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KLIMAT - a Norwegian research project

Report from the banana case study

The “KLIMAT” research project was a three year Norwegian research project financed by the Norwegian Research Council and partners. The project lasted from 1st of January 2009 to the 31st of August 2012. The partners were retailers Coop and Norgesgruppen, food producers Tine and Nortura and distributor and wholesaler BAMA. The research was carried out by Ostfold Research with advice from experts at UMB (University of environment and life sciences, Norway), food research institutes SIK (Sweden), MTT (Finland), and Aalborg University (Denmark).

The aim of the project was to develop a standardized methodology for calculating Carbon Footprint of food products. 6 case products have been chosen, among them bananas. In the case of bananas BAMA and Dole Fresh Fruit were cooperating partners. This report contains a summary of the research carried out relating to the banana case and methodology development as well as results, discussions and conclusions. The results were planned to be published in an article in a peer-reviewed scientific magazine, other magazines and publications and in scientific conferences.

 

Three scenarios were investigated, one German and one Norwegian scenario using “pallet boat”, i.e. boats where the product is transported on pallets, and one Norwegian scenario using container boats. All scenarios were Cradle to retail. In addition one cradle to grave scenario was calculated using pallet boats and end consumption in Norway. The total Carbon Footprint (CFP) of the product was found to be 0,78 kg CO2-eq/kg product using container transport, and 1,37 and 1,27 using pallet boats for Norway and Germany respectively.

The main impact came from overseas transport, with the primary production and packaging coming next in importance. Primary production is dominated by direct emissions from landfill and soils. The production of ammonium nitrate fertilizer is also important. The largest contribution from overseas transport was emissions from combustion of fuel to propel ships forward and cool the product. Refrigerant leakage plays a very minor part. For the remaining parts of the value chain the product wastage plays the most important role. Many studies have pointed out that CFPs of food products are associated with high uncertainties because of uncertainty in determining soil emissions such as N2O but in this case soil emissions were found to be of low importance, approx 4 % of the total CFP. Hence the importance of the uncertainty in calculating N2O emissions is small. The effect of waste has a significant impact on the CFP. Landfilled waste in the plantations gives a high negative impact, the return of crop residue waste to the soil is probably positive for the soil carbon content. The waste treatment in Norway is efficient thus limiting the negative impact of the packaging and product waste.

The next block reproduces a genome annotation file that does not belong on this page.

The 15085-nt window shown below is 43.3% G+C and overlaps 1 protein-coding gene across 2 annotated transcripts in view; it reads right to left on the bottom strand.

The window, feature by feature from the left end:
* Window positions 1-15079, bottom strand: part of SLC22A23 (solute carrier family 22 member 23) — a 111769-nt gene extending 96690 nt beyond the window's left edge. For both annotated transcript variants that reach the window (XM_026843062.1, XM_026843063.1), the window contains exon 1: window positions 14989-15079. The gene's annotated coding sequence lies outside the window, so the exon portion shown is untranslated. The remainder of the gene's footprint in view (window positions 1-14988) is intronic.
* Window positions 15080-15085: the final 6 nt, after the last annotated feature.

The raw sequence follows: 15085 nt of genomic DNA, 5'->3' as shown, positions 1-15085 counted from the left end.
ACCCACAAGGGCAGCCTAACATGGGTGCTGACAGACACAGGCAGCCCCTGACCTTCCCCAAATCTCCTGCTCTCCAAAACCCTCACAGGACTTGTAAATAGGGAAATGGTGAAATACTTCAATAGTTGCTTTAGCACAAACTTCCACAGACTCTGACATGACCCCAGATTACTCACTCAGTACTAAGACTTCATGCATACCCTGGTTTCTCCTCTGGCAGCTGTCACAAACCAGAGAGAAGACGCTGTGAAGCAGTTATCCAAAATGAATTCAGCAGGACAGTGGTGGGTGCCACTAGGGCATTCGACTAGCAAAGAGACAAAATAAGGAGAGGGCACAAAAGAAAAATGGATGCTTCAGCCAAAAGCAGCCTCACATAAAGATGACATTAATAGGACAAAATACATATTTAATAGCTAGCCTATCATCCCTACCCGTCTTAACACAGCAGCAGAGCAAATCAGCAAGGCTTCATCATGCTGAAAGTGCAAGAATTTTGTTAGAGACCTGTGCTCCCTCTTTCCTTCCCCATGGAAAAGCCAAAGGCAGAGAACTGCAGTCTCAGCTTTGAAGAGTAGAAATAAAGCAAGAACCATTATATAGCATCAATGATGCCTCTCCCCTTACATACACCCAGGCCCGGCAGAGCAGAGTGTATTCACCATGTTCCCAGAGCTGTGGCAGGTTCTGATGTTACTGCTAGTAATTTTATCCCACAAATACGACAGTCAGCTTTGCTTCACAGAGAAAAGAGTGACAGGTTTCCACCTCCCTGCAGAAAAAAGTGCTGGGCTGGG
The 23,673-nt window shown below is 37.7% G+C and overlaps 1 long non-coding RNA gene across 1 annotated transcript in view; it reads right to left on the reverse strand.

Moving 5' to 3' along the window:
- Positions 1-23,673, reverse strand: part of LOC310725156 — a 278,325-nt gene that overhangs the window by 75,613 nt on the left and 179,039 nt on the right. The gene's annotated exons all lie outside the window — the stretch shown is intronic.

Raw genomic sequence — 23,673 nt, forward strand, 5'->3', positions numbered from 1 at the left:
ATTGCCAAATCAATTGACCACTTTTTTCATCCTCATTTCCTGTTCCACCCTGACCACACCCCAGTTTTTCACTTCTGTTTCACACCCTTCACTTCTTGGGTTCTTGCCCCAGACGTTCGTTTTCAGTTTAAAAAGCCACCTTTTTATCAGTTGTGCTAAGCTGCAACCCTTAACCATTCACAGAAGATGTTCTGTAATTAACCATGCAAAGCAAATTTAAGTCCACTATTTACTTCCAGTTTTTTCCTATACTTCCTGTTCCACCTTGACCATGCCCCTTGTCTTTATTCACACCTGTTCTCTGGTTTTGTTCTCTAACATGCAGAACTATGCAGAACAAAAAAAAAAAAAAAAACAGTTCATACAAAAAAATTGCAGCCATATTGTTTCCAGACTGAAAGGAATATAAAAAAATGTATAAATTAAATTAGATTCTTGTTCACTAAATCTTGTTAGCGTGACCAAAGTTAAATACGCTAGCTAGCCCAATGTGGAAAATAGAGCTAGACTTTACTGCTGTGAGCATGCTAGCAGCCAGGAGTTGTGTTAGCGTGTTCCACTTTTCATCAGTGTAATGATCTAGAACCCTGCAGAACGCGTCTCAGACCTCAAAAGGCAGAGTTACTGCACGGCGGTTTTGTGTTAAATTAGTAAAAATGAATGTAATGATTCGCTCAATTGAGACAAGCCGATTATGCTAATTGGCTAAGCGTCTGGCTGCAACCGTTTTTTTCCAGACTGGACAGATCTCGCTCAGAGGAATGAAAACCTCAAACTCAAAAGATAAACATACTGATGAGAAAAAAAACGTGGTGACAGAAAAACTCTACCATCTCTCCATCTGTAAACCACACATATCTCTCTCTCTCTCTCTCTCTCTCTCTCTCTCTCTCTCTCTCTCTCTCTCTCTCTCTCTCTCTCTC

The LCA methodology used is standardised but the standards leave a lot of freedom for the user. The investigation shows that the methodological choices were vital for the end result. System boundaries in particular was very important, for instance the CFP from Cradle to Grave was significantly higher than the Cradle to retail CFP. The inclusion of infrastructure (Capital Goods) was also found to be of importance.

 Allocation was of less importance but was nevertheless important. Data quality and choice of data source was very important for the end result. If data for only one plantation had been used, or if another base year had been chosen, the results would have looked significantly different. The emissions from production of fossil fuels and fertilizer differed very much from source to source, having important implications for the end result. The impact of waste was important. The lack of primary data meant that the packaging impact had to be calculated using average numbers which is unfortunate because it is a major impact.

The calculation of CFPs can be done using only activity data and emission factors but this case showed the importance of using a comprehensive LCA approach, use LCA software and thoroughly evaluates data sources. Once this is done a more simplified approach can be used in future calculations.  

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